A common mistake veterinarians and pet parents make is to assume that simply because a pet has crystals in their urine, that it is abnormal and will cause a stone. While this is often the case, many pets with stones do not have crystals in their urine in a urinalysis, nor do crystals in the urine necessarily indicate any specific disease.
This radiograph is from a dog with urinary issues. A number of small bladder stones are seen in the bladder. Along with bladder tumors and bladder infections, bladder stones occur in dogs and cats and cause the following clinical signs: difficulty urinating, painful urination, blood in the urine, straining to urine, frequent urination, and sometimes pets with bladder disease have no clinical signs. Treatment involves trying to dissolve the stones with a special diet & supplements, antibiotics (stones are often caused by a bladder infection,) or surgery. The underlining factors that have allowed the stones to form need to be identified and corrected. As in this case, stones are more likely to form in breeds (smaller breeds of dogs) and in dogs with diabetes and Cushing’s disease (which this dog has.)
Think your pet might have bladder stones?
If not already done, your pet may need the following tests to complete his/her bladder evaluation:
- Chest/Abdominal Radiographs (X-rays) – These are done to evaluate the presence of bladder disease in your pet’s body.
- Abdominal ultrasound– This looks for bladder issues that might not be seen on a conventional radiograph (X-rays).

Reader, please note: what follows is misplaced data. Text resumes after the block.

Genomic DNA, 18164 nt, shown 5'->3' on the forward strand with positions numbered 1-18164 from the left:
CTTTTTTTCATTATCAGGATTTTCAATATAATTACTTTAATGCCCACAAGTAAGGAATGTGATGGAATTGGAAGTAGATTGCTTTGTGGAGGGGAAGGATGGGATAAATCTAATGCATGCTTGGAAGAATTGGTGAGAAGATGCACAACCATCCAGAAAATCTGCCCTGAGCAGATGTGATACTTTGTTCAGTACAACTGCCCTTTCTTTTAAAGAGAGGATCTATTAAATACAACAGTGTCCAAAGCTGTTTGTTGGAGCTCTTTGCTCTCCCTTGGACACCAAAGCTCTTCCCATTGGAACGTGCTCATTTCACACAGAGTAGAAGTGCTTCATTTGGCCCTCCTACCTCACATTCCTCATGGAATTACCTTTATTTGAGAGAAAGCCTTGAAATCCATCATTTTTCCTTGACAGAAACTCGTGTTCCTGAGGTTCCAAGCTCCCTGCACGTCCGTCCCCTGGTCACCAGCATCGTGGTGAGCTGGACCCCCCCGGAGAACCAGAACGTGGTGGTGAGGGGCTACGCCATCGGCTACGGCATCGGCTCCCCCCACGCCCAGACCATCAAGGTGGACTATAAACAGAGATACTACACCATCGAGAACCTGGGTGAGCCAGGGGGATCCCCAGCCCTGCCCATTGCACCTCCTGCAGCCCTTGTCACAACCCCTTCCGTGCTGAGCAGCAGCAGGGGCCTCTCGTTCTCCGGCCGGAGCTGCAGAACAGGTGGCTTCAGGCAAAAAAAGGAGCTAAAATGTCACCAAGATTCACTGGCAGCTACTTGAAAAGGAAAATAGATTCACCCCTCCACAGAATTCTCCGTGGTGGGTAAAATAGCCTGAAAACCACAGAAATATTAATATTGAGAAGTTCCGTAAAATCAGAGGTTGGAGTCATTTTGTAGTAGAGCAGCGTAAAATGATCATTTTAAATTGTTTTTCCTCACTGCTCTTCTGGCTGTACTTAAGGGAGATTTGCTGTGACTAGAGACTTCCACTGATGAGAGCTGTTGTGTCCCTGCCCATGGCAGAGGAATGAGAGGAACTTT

- Blood Profile/ Urinalysis – These tests are done to see if another disease is present which might be affecting your pet’s bladder disease, or to see if organ damage has already occurred from your pet’s bladder disease. Also, these tests measure levels of inflammatory markers which will be used to monitor your pet’s treatment.
- Urine Culture- This test is done to determine if specific microorganisms are causing your pet’s bladder disease and to assist in treatment.
- Fecal Analysis – Various tests are done on your pet’s feces to help determine the presence of parasites which can impact your pet’s bladder treatment. These can include a microscopic fecal analysis looking for parasites, bacteria, and yeasts; Giardia, a parasite easily transmissible to people; and a fecal culture or PCR Test looking for DNA of specific microorganisms.
Give us a call at 972-867-8800 ext 1 to schedule your pet’s consultation today!